Many people who experience severe mental illness want to work, but this group of people still experience high rates of unemployment (Gühne et al., 2021; Centre for Mental Health, 2013). This is in part caused by barriers to employment such as stigma and discrimination (Centre for Mental Health, 2013) and the inflexibility of the current benefits system in the UK. People with lived experience have identified further problems caused by an outdated limit on earnings and rules about permitted work, which can further disincentivise people from returning to work (Appleton et al, 2021). This 2020 blog about benefits and mental health by Andy Bell is a summary of various papers published between 2016-2020, and is a great introduction to the field.
There is also a growing body of evidence to suggest that this relationship is bi-directional, with benefits policies resulting in a negative impact on claimant’s mental health. For example, the use of benefits sanctions can lead to people struggling to pay their bills or buy necessities like food or clothing, which in turn can negatively impact claimants’ mental health (Wright & Patrick, 2019). A recent systematic review which collated evidence of the mental health impact of social security policies found (perhaps unsurprisingly) that policies which lead to more generous benefits are associated with both reduced inequalities and improvements in claimant’s mental health (Simpson et al., 2021). The opposite was also true, as policies which resulted in lower levels of support or had stricter eligibility criteria were associated with a worsening of mental health, and greater inequalities.
This blog summarises a recent paper by Sharon Stevelink and colleagues, which describes the process of linking mental health data from one mental health trust in the UK with benefits records data from the Department of Work and Pensions (DWP).
Data linkage involves linking two or more datasets which contain different information about the same individuals. The data used is from electronic records, and any data that can identify individuals is removed prior to linkage. Mental health data from January 2007 to June 2019 was linked with benefits data from January 2005 to June 2020. The actual linkage took place in late 2020 and was achieved through linking people’s national insurance numbers (held in the DWP dataset) with a pseudonym created for each record in the mental health dataset.
This study focused on those who had been referred to secondary mental health services in the South London and Maudsley NHS Trust; people who were likely to have more severe mental health problems. The study team consulted with a lived experience advisory group before the data linkage took place to discuss and approve their plans for linking the two datasets. This group will also be involved in any future research involving this dataset to discuss ideas for research questions and help with dissemination of the findings.
Participants were classed as receiving a benefit if they had received one of a range of benefits active between January 2005 and June 2020. The DWP dataset also included information on what type of Universal Credit conditionality regime patients were allocated to e.g. searching for work, no work requirements etc.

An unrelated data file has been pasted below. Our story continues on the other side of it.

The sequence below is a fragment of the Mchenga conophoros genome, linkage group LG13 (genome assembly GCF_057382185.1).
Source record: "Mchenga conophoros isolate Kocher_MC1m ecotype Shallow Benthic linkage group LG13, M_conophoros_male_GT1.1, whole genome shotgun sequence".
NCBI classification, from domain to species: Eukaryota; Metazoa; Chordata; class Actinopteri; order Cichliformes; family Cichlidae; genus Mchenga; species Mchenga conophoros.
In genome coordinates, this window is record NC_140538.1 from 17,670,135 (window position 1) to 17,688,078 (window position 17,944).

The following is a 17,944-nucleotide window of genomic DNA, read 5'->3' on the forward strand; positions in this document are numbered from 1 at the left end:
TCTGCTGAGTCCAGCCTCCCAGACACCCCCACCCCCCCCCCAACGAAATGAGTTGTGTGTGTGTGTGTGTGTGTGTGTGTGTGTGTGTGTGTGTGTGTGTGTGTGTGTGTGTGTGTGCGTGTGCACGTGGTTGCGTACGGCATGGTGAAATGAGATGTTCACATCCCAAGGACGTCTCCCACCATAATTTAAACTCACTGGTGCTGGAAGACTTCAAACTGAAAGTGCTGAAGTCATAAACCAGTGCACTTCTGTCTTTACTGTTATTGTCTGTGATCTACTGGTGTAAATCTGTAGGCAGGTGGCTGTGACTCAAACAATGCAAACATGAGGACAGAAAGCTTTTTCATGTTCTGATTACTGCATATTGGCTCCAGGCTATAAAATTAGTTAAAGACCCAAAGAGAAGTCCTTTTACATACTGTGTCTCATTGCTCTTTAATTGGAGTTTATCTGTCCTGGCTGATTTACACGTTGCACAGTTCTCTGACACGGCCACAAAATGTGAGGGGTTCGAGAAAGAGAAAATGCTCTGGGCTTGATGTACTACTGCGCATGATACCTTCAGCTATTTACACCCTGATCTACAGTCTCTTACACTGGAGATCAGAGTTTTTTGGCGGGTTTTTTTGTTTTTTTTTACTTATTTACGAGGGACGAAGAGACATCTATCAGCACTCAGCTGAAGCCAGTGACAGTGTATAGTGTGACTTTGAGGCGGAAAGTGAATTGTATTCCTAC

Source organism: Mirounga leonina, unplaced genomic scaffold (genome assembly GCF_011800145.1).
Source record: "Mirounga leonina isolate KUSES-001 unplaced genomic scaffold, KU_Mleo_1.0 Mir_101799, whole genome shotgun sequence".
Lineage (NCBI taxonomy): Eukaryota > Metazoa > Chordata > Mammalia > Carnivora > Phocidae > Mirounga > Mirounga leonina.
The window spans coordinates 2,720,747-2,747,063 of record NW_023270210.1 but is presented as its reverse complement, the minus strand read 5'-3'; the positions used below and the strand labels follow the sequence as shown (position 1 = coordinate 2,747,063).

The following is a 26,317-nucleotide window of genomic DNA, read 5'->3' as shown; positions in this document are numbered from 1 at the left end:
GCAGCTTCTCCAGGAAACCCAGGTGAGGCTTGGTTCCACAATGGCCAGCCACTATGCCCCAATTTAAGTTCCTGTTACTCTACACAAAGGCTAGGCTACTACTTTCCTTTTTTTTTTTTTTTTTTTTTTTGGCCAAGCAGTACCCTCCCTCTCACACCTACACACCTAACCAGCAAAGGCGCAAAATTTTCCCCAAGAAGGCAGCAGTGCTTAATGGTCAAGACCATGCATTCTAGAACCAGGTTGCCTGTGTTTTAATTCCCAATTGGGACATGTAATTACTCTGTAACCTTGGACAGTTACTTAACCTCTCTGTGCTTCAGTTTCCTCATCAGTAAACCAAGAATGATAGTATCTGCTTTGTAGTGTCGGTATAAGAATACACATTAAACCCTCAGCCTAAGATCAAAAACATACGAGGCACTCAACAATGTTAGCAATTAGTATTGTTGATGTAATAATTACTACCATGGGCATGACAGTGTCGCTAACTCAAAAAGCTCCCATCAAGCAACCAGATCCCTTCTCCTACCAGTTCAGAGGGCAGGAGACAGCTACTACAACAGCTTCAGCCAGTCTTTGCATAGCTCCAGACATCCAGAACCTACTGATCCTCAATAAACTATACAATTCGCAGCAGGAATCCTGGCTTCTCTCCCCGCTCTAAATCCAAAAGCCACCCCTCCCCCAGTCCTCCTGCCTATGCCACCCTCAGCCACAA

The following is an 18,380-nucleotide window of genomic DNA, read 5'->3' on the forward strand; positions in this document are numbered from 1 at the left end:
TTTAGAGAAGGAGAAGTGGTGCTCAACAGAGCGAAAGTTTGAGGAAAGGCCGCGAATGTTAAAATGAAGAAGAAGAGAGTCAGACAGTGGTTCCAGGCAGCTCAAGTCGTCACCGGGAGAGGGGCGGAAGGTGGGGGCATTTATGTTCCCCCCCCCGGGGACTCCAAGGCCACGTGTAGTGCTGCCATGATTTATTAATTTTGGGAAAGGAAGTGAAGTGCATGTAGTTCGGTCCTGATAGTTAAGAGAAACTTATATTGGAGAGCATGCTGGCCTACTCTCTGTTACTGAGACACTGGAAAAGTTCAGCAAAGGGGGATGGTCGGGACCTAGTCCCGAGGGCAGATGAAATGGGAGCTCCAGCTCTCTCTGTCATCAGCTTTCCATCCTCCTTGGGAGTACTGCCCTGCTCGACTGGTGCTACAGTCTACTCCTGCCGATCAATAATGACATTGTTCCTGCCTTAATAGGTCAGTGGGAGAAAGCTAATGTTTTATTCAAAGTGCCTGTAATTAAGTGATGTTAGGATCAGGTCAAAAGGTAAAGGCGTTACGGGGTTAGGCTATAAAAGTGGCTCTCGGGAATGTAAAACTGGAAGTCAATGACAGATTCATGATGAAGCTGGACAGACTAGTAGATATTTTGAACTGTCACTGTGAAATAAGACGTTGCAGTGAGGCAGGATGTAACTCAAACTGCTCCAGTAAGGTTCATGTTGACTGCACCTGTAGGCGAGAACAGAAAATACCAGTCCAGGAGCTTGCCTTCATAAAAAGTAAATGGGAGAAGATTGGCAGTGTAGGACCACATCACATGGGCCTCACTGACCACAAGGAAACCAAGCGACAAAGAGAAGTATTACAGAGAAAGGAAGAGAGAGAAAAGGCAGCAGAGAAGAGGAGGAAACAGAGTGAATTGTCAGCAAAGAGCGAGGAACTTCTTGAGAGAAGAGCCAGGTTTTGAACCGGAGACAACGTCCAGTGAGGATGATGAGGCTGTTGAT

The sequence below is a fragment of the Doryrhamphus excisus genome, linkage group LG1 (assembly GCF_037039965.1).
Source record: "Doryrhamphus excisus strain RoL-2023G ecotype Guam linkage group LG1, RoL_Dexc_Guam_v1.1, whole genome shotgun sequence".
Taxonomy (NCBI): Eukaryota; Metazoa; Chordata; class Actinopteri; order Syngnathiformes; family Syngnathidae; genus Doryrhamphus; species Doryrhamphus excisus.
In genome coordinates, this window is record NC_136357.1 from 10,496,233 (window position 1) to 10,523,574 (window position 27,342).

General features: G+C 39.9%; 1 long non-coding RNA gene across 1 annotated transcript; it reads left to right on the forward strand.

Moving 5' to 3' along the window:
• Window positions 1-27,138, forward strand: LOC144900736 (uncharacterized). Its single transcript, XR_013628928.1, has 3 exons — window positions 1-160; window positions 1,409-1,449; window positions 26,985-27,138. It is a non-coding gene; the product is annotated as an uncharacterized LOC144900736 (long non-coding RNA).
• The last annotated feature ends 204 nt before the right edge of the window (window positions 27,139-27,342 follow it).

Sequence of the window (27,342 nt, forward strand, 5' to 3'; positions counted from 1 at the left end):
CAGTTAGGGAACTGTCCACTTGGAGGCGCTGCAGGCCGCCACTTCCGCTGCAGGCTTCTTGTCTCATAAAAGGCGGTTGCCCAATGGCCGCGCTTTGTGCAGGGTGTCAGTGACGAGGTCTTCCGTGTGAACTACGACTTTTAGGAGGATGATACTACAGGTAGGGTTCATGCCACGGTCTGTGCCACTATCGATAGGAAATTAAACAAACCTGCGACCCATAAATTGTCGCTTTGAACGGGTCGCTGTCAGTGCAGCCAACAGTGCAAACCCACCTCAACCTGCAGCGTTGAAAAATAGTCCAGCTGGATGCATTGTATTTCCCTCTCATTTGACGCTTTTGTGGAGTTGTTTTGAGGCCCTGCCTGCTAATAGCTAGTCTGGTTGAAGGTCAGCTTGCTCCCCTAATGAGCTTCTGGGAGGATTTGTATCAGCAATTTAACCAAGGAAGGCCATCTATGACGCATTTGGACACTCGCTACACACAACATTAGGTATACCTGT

Combining both the mental health and benefits datasets allowed for missing data in one dataset to be filled in, if complete in the other. The overall linkage rate was calculated by assessing the proportion of pseudonym IDs which were successfully linked to a national insurance number. Further statistical analyses were conducted to explore factors associated with receiving benefits, whilst controlling for variables such as age, sex and ethnicity. The authors also described the benefits use of mental health service users.
The paper reports on data from 239,714 people who had accessed specialist mental health services.
The study team were able to achieve a high level of data linkage between the two datasets, with 92.3% of data successfully linked. Socio-demographic factors which meant data were less likely to be linked included being female, being from an ethnic minority group, being middle aged (defined as age 21-60 years), or only having one postcode available (rather than two or more). People who were over 60 years of age were more likely to have their data successfully linked than other adults.
Contact with DWP
Of those whose data were successfully linked, 83.6% had engaged with the DWP, and of those, 99.8% had received a benefit. Of those service users who received benefits, 85.1% received two or more different benefits.
Most of the patients had a primary psychiatric diagnosis recorded in their electronic healthcare record, the most common being a mood disorder (around 20%) followed by substance abuse disorders (17.5%) and disorders due to physiological conditions, e.g. dementia (17.4%).
The types of benefit received by people was varied by diagnosis. For example, the majority of patients diagnosed with an intellectual disability received disability benefits such as Employment and Support Allowance and Disability Living Allowance, or Income Support benefits such as Income Support and Personal Independence Payment. Similar types of benefits were also received by patients diagnosed with pervasive and specific developmental disorders and patients diagnosed with schizophrenia or psychotic disorders. In contrast, people with substance abuse disorders were more likely to receive unemployment benefits such as Job Seekers’ Allowance.